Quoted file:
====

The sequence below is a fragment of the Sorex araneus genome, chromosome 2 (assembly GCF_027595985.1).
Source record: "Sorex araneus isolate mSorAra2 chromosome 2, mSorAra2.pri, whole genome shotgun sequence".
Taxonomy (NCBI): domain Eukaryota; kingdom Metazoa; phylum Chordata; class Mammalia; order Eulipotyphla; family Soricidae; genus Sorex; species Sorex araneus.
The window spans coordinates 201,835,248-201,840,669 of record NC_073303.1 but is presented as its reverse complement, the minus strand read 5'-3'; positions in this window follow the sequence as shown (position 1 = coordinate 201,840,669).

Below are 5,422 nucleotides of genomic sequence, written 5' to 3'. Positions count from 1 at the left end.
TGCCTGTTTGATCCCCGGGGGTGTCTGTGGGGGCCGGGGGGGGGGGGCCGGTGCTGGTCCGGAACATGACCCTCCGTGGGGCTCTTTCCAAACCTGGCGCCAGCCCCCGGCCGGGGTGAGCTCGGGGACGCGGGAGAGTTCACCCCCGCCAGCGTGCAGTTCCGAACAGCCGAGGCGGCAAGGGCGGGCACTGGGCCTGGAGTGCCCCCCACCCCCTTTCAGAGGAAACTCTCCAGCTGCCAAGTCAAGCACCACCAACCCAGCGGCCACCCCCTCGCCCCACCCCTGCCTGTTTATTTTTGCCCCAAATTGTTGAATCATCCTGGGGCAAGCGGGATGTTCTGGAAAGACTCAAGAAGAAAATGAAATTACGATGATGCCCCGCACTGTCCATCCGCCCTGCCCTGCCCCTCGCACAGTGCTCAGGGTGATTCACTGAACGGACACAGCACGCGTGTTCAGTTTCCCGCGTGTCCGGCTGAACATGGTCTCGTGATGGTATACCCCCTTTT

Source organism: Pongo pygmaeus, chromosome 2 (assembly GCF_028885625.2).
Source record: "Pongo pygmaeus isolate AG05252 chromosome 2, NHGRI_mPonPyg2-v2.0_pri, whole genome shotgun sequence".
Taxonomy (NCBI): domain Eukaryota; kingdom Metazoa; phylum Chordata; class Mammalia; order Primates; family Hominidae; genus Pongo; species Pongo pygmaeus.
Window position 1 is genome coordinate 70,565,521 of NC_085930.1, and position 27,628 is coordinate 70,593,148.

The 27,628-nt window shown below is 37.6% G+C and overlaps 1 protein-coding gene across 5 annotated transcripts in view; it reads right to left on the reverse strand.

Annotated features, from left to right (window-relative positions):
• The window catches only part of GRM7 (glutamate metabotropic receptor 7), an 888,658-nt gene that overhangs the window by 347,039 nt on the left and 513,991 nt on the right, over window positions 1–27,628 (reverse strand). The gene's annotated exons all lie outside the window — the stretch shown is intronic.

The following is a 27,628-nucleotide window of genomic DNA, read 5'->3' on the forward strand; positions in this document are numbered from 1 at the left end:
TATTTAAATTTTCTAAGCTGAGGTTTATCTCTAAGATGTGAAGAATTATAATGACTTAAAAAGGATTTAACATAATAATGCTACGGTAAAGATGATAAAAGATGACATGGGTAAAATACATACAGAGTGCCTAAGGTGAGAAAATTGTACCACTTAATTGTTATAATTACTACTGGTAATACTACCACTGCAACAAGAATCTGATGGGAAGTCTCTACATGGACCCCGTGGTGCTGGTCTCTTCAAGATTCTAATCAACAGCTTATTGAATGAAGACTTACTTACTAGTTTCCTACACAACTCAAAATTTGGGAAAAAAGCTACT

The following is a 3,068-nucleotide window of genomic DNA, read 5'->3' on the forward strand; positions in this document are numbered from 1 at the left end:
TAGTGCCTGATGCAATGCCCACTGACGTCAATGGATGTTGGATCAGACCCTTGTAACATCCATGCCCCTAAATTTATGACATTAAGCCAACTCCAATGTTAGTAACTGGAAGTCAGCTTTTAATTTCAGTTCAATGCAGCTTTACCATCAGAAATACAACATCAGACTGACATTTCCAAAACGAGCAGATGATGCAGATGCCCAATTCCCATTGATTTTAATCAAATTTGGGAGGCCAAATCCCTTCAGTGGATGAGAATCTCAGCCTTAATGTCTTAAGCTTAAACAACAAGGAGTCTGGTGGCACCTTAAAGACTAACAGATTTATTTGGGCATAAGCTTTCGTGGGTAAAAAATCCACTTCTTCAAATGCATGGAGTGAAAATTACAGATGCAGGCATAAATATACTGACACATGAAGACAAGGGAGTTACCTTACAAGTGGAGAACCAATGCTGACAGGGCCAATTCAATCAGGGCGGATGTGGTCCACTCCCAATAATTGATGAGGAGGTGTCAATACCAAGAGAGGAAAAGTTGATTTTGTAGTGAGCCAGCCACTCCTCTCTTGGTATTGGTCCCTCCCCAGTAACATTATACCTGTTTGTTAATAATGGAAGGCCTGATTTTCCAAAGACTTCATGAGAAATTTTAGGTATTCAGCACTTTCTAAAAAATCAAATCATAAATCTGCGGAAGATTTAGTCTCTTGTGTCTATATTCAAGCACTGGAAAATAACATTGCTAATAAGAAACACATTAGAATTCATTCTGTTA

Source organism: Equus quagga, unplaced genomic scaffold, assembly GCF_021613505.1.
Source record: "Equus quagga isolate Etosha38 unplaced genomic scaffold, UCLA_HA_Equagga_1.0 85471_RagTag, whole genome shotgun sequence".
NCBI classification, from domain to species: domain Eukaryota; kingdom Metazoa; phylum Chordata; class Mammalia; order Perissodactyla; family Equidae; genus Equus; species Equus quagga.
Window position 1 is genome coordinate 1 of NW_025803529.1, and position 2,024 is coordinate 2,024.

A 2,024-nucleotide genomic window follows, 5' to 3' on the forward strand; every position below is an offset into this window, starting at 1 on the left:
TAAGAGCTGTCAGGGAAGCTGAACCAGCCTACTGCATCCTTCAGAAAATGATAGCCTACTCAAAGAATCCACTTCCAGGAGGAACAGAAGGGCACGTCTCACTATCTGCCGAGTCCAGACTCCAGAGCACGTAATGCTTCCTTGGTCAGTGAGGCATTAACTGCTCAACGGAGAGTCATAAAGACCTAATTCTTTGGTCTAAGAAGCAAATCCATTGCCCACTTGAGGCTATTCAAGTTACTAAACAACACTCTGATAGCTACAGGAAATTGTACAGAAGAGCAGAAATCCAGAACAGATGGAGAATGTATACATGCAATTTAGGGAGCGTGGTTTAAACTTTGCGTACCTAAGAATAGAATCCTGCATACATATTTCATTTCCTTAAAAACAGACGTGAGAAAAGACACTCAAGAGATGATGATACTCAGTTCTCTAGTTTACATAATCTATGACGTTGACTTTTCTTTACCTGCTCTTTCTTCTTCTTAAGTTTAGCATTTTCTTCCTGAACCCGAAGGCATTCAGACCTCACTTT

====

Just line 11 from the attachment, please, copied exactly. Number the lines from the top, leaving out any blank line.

The 27,628-nt window shown below is 37.6% G+C and overlaps 1 protein-coding gene across 5 annotated transcripts in view; it reads right to left on the reverse strand.